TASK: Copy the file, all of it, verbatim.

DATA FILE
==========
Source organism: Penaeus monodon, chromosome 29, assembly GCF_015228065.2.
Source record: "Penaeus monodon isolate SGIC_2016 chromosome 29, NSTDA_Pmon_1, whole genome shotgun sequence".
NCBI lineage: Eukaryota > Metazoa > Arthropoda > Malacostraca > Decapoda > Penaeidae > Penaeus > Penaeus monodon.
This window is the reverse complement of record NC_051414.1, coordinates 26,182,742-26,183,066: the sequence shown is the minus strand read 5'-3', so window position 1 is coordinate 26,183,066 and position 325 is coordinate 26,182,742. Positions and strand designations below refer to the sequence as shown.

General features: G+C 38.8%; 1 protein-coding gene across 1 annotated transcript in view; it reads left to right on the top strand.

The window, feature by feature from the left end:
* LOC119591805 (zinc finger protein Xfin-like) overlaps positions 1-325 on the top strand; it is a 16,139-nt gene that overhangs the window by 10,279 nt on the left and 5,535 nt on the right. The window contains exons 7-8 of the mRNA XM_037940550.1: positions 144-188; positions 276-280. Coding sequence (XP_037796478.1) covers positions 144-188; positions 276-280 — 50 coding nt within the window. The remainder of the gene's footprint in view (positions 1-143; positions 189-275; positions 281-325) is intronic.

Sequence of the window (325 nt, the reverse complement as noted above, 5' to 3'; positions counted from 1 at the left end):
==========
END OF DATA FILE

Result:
Source organism: Penaeus monodon, chromosome 29, assembly GCF_015228065.2.
Source record: "Penaeus monodon isolate SGIC_2016 chromosome 29, NSTDA_Pmon_1, whole genome shotgun sequence".
NCBI lineage: Eukaryota > Metazoa > Arthropoda > Malacostraca > Decapoda > Penaeidae > Penaeus > Penaeus monodon.
This window is the reverse complement of record NC_051414.1, coordinates 26,182,742-26,183,066: the sequence shown is the minus strand read 5'-3', so window position 1 is coordinate 26,183,066 and position 325 is coordinate 26,182,742. Positions and strand designations below refer to the sequence as shown.

General features: G+C 38.8%; 1 protein-coding gene across 1 annotated transcript in view; it reads left to right on the top strand.

The window, feature by feature from the left end:
* LOC119591805 (zinc finger protein Xfin-like) overlaps positions 1-325 on the top strand; it is a 16,139-nt gene that overhangs the window by 10,279 nt on the left and 5,535 nt on the right. The window contains exons 7-8 of the mRNA XM_037940550.1: positions 144-188; positions 276-280. Coding sequence (XP_037796478.1) covers positions 144-188; positions 276-280 — 50 coding nt within the window. The remainder of the gene's footprint in view (positions 1-143; positions 189-275; positions 281-325) is intronic.

Sequence of the window (325 nt, the reverse complement as noted above, 5' to 3'; positions counted from 1 at the left end):